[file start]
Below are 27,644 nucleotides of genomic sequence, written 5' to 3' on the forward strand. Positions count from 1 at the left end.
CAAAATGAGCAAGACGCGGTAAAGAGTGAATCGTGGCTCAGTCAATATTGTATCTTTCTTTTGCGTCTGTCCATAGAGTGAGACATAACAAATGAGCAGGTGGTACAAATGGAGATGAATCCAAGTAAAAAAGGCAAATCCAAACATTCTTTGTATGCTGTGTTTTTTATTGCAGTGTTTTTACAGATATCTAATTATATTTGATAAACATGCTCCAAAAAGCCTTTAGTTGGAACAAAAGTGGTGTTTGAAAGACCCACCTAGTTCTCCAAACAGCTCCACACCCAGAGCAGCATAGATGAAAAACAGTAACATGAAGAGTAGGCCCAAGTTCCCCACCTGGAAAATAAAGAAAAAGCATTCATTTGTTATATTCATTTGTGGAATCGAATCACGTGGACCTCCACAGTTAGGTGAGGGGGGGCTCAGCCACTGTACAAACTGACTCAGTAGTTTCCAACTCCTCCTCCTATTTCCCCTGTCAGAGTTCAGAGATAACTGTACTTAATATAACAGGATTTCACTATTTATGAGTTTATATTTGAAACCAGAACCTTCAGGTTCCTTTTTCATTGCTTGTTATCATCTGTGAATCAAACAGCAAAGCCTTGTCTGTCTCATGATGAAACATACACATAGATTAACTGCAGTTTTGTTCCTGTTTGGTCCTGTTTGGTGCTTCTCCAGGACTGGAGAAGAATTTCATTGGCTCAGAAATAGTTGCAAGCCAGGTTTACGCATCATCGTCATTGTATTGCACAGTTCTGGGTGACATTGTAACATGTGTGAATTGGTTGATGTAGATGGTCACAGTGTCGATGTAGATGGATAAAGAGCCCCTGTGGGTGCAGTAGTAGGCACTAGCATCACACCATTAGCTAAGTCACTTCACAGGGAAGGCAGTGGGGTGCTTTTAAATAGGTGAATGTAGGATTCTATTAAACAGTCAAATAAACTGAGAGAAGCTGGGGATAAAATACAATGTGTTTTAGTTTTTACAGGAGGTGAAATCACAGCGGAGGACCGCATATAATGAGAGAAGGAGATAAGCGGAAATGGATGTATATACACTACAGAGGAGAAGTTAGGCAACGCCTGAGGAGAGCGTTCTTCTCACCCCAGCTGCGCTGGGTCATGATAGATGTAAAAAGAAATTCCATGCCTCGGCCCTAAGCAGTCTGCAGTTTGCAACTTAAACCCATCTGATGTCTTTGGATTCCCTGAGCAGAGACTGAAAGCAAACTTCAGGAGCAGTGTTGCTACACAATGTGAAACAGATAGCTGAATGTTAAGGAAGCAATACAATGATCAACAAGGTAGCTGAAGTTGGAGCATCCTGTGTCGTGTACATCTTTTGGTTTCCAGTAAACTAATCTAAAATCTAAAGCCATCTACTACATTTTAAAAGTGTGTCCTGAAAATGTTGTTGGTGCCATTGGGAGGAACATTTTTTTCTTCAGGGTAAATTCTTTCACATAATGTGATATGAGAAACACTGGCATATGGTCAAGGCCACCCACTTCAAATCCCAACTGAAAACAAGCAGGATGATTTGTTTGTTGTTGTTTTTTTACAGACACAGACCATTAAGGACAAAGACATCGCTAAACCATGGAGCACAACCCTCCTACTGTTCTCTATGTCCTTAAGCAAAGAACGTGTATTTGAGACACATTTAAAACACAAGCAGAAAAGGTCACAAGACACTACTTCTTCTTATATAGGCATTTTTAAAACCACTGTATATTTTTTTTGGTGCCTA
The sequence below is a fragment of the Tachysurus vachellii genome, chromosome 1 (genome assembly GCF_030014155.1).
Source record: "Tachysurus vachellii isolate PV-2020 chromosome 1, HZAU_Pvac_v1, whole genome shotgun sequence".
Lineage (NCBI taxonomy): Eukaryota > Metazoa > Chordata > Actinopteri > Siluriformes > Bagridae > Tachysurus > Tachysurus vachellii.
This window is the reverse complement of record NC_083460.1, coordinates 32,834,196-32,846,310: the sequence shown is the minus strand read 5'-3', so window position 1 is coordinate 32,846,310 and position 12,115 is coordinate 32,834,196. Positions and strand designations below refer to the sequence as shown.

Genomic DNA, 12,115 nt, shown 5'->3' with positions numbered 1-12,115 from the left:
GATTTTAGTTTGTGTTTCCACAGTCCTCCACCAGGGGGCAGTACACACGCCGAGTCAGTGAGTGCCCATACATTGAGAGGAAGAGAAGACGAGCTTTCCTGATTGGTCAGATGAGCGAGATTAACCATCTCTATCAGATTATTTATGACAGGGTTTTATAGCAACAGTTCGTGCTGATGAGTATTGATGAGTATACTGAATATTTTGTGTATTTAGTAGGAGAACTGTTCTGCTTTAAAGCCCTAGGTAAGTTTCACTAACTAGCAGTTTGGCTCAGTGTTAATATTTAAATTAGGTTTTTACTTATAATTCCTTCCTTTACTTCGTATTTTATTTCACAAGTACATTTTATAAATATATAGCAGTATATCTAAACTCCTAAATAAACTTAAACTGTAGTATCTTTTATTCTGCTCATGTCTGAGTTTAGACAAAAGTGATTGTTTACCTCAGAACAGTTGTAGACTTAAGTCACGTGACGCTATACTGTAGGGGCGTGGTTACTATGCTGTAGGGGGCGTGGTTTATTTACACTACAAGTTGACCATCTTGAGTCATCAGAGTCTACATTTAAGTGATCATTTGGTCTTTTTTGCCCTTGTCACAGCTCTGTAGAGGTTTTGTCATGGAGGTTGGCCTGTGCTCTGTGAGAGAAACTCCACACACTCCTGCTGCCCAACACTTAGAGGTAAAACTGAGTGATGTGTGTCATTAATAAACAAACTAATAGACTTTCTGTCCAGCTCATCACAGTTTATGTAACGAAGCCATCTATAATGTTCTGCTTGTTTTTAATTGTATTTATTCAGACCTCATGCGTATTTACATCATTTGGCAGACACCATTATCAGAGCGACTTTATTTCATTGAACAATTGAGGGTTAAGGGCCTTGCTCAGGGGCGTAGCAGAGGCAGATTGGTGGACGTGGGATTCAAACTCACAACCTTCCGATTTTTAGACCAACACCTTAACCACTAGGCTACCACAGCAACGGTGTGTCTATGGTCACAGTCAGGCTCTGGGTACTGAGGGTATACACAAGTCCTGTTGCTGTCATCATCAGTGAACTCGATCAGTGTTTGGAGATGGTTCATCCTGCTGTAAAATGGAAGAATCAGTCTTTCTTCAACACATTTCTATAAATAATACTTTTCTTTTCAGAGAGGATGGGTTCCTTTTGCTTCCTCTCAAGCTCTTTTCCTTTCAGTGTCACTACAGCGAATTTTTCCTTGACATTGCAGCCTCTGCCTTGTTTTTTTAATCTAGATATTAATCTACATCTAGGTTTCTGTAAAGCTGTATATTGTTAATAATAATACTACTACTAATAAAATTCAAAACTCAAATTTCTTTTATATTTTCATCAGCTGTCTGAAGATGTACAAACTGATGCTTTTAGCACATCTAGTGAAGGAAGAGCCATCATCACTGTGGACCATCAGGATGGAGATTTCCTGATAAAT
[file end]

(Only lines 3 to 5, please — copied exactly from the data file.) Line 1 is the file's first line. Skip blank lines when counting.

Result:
The sequence below is a fragment of the Tachysurus vachellii genome, chromosome 1 (genome assembly GCF_030014155.1).
Source record: "Tachysurus vachellii isolate PV-2020 chromosome 1, HZAU_Pvac_v1, whole genome shotgun sequence".
Lineage (NCBI taxonomy): Eukaryota > Metazoa > Chordata > Actinopteri > Siluriformes > Bagridae > Tachysurus > Tachysurus vachellii.